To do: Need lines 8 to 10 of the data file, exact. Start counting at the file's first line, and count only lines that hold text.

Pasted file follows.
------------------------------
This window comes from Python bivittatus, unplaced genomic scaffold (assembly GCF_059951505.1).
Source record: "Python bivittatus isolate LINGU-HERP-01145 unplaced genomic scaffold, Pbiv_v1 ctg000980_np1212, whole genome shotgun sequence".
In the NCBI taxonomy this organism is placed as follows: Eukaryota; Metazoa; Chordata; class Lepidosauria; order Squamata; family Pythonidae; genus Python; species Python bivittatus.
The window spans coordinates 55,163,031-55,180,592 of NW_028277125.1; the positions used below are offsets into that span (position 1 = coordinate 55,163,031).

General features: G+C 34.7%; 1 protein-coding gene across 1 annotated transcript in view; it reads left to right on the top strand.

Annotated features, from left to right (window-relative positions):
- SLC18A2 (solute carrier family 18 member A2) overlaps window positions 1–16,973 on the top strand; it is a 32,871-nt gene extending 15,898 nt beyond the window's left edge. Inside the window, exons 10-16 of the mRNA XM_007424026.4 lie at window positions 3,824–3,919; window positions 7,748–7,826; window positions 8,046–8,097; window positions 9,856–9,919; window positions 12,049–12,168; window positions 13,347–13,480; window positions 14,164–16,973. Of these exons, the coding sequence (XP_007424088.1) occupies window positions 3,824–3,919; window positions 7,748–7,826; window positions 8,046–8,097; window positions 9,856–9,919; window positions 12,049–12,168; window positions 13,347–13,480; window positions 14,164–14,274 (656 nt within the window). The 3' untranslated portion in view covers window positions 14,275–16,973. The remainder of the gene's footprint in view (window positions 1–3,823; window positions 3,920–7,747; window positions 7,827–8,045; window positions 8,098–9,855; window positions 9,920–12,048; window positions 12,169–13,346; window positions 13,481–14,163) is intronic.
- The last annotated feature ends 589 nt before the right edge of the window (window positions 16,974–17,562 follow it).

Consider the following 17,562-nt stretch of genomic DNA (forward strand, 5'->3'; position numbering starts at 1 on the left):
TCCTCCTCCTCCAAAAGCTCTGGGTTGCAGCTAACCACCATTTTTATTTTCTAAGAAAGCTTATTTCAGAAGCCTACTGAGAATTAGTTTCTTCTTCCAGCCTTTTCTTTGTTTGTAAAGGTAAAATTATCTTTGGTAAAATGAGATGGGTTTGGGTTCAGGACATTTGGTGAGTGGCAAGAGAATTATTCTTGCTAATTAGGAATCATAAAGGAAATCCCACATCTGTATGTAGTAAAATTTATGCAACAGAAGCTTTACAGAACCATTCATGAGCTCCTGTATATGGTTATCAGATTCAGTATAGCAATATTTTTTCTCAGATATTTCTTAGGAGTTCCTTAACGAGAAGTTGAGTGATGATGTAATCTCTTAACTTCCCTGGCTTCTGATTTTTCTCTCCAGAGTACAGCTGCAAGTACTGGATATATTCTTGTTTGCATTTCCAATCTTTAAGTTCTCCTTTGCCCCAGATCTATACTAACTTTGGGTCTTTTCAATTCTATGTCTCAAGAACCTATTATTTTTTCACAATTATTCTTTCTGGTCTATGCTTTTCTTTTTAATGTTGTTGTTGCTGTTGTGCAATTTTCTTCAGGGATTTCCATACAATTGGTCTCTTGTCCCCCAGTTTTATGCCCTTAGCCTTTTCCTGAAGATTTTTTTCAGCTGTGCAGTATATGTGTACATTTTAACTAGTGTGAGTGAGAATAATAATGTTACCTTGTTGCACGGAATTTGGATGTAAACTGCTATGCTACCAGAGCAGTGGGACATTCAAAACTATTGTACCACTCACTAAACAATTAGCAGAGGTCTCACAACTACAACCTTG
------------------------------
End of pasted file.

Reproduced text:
- The last annotated feature ends 589 nt before the right edge of the window (window positions 16,974–17,562 follow it).

Consider the following 17,562-nt stretch of genomic DNA (forward strand, 5'->3'; position numbering starts at 1 on the left):
TCCTCCTCCTCCAAAAGCTCTGGGTTGCAGCTAACCACCATTTTTATTTTCTAAGAAAGCTTATTTCAGAAGCCTACTGAGAATTAGTTTCTTCTTCCAGCCTTTTCTTTGTTTGTAAAGGTAAAATTATCTTTGGTAAAATGAGATGGGTTTGGGTTCAGGACATTTGGTGAGTGGCAAGAGAATTATTCTTGCTAATTAGGAATCATAAAGGAAATCCCACATCTGTATGTAGTAAAATTTATGCAACAGAAGCTTTACAGAACCATTCATGAGCTCCTGTATATGGTTATCAGATTCAGTATAGCAATATTTTTTCTCAGATATTTCTTAGGAGTTCCTTAACGAGAAGTTGAGTGATGATGTAATCTCTTAACTTCCCTGGCTTCTGATTTTTCTCTCCAGAGTACAGCTGCAAGTACTGGATATATTCTTGTTTGCATTTCCAATCTTTAAGTTCTCCTTTGCCCCAGATCTATACTAACTTTGGGTCTTTTCAATTCTATGTCTCAAGAACCTATTATTTTTTCACAATTATTCTTTCTGGTCTATGCTTTTCTTTTTAATGTTGTTGTTGCTGTTGTGCAATTTTCTTCAGGGATTTCCATACAATTGGTCTCTTGTCCCCCAGTTTTATGCCCTTAGCCTTTTCCTGAAGATTTTTTTCAGCTGTGCAGTATATGTGTACATTTTAACTAGTGTGAGTGAGAATAATAATGTTACCTTGTTGCACGGAATTTGGATGTAAACTGCTATGCTACCAGAGCAGTGGGACATTCAAAACTATTGTACCACTCACTAAACAATTAGCAGAGGTCTCACAACTACAACCTTG